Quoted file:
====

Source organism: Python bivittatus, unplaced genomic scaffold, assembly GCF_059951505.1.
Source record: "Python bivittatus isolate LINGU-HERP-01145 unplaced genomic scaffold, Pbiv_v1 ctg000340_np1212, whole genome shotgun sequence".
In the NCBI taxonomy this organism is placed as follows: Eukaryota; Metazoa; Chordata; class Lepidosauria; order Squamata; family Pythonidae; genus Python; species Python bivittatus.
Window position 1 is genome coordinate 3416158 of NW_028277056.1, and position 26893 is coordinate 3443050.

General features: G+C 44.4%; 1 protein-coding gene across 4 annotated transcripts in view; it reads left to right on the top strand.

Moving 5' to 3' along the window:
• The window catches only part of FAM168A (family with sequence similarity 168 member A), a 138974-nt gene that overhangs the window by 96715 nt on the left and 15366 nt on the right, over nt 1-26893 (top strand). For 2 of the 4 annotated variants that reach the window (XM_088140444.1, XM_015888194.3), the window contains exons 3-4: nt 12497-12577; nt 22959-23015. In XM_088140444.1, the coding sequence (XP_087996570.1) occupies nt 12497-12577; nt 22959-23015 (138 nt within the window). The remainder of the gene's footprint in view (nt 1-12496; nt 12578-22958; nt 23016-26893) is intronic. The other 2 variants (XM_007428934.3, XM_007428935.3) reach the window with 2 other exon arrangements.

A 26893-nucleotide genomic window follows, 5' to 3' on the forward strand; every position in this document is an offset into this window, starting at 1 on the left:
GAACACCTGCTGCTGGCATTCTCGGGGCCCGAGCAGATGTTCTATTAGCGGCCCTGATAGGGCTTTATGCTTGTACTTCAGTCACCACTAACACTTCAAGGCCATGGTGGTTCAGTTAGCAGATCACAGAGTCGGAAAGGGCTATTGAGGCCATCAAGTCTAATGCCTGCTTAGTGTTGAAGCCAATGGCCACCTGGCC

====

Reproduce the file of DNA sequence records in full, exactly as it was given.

Source organism: Python bivittatus, unplaced genomic scaffold, assembly GCF_059951505.1.
Source record: "Python bivittatus isolate LINGU-HERP-01145 unplaced genomic scaffold, Pbiv_v1 ctg000340_np1212, whole genome shotgun sequence".
In the NCBI taxonomy this organism is placed as follows: Eukaryota; Metazoa; Chordata; class Lepidosauria; order Squamata; family Pythonidae; genus Python; species Python bivittatus.
Window position 1 is genome coordinate 3416158 of NW_028277056.1, and position 26893 is coordinate 3443050.

General features: G+C 44.4%; 1 protein-coding gene across 4 annotated transcripts in view; it reads left to right on the top strand.

Moving 5' to 3' along the window:
• The window catches only part of FAM168A (family with sequence similarity 168 member A), a 138974-nt gene that overhangs the window by 96715 nt on the left and 15366 nt on the right, over nt 1-26893 (top strand). For 2 of the 4 annotated variants that reach the window (XM_088140444.1, XM_015888194.3), the window contains exons 3-4: nt 12497-12577; nt 22959-23015. In XM_088140444.1, the coding sequence (XP_087996570.1) occupies nt 12497-12577; nt 22959-23015 (138 nt within the window). The remainder of the gene's footprint in view (nt 1-12496; nt 12578-22958; nt 23016-26893) is intronic. The other 2 variants (XM_007428934.3, XM_007428935.3) reach the window with 2 other exon arrangements.

A 26893-nucleotide genomic window follows, 5' to 3' on the forward strand; every position in this document is an offset into this window, starting at 1 on the left:
GAACACCTGCTGCTGGCATTCTCGGGGCCCGAGCAGATGTTCTATTAGCGGCCCTGATAGGGCTTTATGCTTGTACTTCAGTCACCACTAACACTTCAAGGCCATGGTGGTTCAGTTAGCAGATCACAGAGTCGGAAAGGGCTATTGAGGCCATCAAGTCTAATGCCTGCTTAGTGTTGAAGCCAATGGCCACCTGGCC